Variations in Signal Strength
Trying to get the best signal for a WiFi call is challenging. Many times, the quality of service is through individual users with a WiFi network, and there is no guarantee there will be enough bandwidth for a high-quality call. Plus, signal strength can diminish as more people attempt to use the same network, such as at hotels, airports or athletic stadiums.
Delays in Data Transfer
With Wi-Fi calling service there may be a 1- or 2-second delay in the conversation.
Deduction of “Minutes” Possible with Some Plans
Some cellular companies, like T-Mobile, deduct minutes from your plan if it isn’t unlimited. Verizon, Sprint and T-Mobile will still charge an international rate if you call an international line using your U.S.-based smartphone.
Not Supported in all Countries
Wi-Fi calling isn’t supported in some countries, including Australia and China.
Setting up Wi-Fi Calling up on your Phone
Wi-Fi calling isn’t automatically enabled on smartphones and you may need to take a few simple steps to get it ready for use.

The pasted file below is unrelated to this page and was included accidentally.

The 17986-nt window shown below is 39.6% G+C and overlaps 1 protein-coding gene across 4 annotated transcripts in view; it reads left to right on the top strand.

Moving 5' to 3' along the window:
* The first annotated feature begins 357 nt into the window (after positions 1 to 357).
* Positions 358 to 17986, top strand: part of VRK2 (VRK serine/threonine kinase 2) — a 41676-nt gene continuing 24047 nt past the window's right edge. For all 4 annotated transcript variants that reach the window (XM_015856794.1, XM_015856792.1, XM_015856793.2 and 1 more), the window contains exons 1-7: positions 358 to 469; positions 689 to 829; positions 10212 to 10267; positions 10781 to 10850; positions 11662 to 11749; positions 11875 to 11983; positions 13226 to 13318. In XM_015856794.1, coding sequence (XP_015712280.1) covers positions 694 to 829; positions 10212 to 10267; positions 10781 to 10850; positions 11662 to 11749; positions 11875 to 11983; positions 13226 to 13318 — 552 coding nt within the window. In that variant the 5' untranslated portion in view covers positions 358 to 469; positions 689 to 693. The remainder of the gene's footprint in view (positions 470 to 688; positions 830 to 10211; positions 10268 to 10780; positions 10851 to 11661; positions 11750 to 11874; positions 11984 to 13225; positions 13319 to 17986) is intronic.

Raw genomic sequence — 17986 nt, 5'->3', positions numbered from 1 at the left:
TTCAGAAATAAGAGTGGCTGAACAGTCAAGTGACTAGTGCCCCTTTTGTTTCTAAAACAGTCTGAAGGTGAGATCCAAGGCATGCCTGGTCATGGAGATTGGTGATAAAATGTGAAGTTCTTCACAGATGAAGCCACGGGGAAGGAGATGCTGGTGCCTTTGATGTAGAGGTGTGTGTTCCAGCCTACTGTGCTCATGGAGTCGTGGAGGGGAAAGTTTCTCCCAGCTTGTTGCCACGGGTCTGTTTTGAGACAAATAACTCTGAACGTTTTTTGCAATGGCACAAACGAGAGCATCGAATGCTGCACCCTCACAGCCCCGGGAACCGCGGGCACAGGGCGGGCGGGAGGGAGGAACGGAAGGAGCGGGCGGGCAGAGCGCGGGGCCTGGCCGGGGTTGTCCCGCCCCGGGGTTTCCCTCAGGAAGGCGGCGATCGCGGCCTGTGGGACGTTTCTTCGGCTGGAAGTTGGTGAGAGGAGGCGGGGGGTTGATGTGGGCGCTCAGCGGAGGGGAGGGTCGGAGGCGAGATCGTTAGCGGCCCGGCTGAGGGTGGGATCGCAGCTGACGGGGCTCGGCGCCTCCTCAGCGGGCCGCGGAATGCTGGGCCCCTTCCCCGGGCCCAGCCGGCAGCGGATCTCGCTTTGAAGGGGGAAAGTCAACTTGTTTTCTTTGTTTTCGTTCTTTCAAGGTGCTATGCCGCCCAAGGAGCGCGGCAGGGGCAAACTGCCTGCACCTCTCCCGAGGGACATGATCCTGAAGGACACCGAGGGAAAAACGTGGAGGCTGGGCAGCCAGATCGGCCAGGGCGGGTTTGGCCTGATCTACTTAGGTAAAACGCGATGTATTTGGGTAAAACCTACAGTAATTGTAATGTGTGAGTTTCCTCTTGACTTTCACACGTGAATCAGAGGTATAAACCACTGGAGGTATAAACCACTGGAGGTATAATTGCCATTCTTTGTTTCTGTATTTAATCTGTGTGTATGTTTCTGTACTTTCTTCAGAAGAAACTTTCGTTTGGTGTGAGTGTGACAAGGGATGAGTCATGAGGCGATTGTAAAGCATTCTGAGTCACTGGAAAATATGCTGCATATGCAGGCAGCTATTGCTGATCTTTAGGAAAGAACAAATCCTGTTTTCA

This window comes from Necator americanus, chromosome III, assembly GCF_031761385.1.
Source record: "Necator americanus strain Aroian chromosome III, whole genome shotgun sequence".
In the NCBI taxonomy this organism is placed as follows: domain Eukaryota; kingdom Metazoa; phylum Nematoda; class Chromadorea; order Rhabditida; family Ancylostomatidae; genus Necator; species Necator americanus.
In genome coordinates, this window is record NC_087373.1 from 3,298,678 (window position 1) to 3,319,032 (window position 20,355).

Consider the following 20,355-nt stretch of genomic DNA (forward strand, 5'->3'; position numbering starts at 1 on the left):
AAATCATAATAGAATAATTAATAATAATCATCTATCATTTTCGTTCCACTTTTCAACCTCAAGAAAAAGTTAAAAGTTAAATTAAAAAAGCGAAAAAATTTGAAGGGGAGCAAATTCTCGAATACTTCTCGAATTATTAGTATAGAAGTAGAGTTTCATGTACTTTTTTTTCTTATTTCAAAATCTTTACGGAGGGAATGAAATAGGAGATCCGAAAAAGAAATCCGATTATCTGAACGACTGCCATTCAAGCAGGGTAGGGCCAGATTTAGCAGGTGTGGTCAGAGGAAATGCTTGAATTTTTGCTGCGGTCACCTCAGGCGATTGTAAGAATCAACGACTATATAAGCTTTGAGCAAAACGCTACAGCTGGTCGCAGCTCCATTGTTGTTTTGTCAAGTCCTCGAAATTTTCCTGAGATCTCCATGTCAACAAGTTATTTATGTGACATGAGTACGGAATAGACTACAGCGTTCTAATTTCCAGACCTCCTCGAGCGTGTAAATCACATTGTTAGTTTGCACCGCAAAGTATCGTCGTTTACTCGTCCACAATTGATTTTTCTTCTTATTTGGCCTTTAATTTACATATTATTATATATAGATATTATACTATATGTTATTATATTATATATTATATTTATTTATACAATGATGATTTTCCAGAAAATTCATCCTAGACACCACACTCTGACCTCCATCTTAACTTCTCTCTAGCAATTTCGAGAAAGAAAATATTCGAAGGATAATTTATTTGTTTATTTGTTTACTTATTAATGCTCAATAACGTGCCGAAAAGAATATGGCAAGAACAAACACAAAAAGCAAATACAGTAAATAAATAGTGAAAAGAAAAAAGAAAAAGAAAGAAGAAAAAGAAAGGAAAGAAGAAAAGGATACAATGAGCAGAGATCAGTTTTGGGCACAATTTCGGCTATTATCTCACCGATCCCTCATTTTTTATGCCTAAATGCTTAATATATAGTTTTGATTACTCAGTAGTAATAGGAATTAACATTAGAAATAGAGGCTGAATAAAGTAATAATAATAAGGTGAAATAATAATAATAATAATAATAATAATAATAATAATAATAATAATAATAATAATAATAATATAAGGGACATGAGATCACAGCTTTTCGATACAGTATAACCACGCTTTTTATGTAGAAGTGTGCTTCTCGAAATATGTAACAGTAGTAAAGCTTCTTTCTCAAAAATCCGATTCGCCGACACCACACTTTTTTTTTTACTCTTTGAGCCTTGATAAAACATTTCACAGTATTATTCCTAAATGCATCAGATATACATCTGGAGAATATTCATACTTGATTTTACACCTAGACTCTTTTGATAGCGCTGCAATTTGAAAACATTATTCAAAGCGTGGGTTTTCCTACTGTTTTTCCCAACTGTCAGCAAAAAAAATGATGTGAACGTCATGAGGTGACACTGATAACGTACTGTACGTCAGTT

iPhone / Apple
For example, on an iPhone, when Wi-Fi calling becomes available, a pop-up appears reading “Enable Wi-Fi Calling?” You will then be able to choose “cancel” or “enable”. You can also turn on Wi-Fi calling anytime by going to Settings -> Phone -> Wi-Fi Calling and tapping the switch next to Wi-Fi Calling On This iPhone.
To activate android Wi-Fi Calling, first open Settings, then click More – More Settings (under wireless and network). After selecting “Wi-Fi Calling” you must activate it to enable the feature. If you can’t find this option, search for it, as it might be located somewhere else in the interface.
For Wi-Fi calling to work, you need to be connected to Wi-Fi and the other party needs to be connected to Wi-Fi or LTE. If either piece is missing, the phone call will use the older cellular bands.
To see if your phone is HD Voice-enabled and if you have the HD Voice feature activated try to manually enable VoLTE. To do so on an iPhone, go to Settings – Cellular – Enable LTE and select Voice and Data.
Once you activate Wi-Fi calling, you dial or text as usual. The routing of your call or text is handled automatically in the background.
Carrier-Specific Instructions & Set-Up